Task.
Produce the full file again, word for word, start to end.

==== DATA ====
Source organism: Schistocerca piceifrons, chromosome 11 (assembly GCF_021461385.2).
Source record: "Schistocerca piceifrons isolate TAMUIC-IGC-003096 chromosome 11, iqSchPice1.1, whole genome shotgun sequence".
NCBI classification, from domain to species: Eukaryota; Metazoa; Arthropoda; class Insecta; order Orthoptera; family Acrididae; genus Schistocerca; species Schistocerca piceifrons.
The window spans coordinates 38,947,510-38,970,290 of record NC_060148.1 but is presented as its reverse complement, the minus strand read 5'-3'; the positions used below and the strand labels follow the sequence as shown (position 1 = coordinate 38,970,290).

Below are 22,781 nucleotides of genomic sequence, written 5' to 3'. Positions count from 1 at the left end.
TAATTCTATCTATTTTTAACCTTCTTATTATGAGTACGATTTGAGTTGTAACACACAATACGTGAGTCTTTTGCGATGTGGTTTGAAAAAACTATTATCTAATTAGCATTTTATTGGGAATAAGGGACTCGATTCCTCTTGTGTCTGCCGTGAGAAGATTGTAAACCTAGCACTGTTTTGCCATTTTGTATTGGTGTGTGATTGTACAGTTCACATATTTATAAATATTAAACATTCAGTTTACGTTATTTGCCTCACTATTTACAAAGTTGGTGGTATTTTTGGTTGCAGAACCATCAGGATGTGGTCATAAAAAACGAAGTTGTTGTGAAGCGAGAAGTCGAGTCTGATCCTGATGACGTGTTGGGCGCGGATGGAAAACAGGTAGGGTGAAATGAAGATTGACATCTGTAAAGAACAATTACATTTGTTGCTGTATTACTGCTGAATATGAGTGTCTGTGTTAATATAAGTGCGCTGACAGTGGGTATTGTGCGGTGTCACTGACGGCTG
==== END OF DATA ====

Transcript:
Source organism: Schistocerca piceifrons, chromosome 11 (assembly GCF_021461385.2).
Source record: "Schistocerca piceifrons isolate TAMUIC-IGC-003096 chromosome 11, iqSchPice1.1, whole genome shotgun sequence".
NCBI classification, from domain to species: Eukaryota; Metazoa; Arthropoda; class Insecta; order Orthoptera; family Acrididae; genus Schistocerca; species Schistocerca piceifrons.
The window spans coordinates 38,947,510-38,970,290 of record NC_060148.1 but is presented as its reverse complement, the minus strand read 5'-3'; the positions used below and the strand labels follow the sequence as shown (position 1 = coordinate 38,970,290).

Below are 22,781 nucleotides of genomic sequence, written 5' to 3'. Positions count from 1 at the left end.
TAATTCTATCTATTTTTAACCTTCTTATTATGAGTACGATTTGAGTTGTAACACACAATACGTGAGTCTTTTGCGATGTGGTTTGAAAAAACTATTATCTAATTAGCATTTTATTGGGAATAAGGGACTCGATTCCTCTTGTGTCTGCCGTGAGAAGATTGTAAACCTAGCACTGTTTTGCCATTTTGTATTGGTGTGTGATTGTACAGTTCACATATTTATAAATATTAAACATTCAGTTTACGTTATTTGCCTCACTATTTACAAAGTTGGTGGTATTTTTGGTTGCAGAACCATCAGGATGTGGTCATAAAAAACGAAGTTGTTGTGAAGCGAGAAGTCGAGTCTGATCCTGATGACGTGTTGGGCGCGGATGGAAAACAGGTAGGGTGAAATGAAGATTGACATCTGTAAAGAACAATTACATTTGTTGCTGTATTACTGCTGAATATGAGTGTCTGTGTTAATATAAGTGCGCTGACAGTGGGTATTGTGCGGTGTCACTGACGGCTG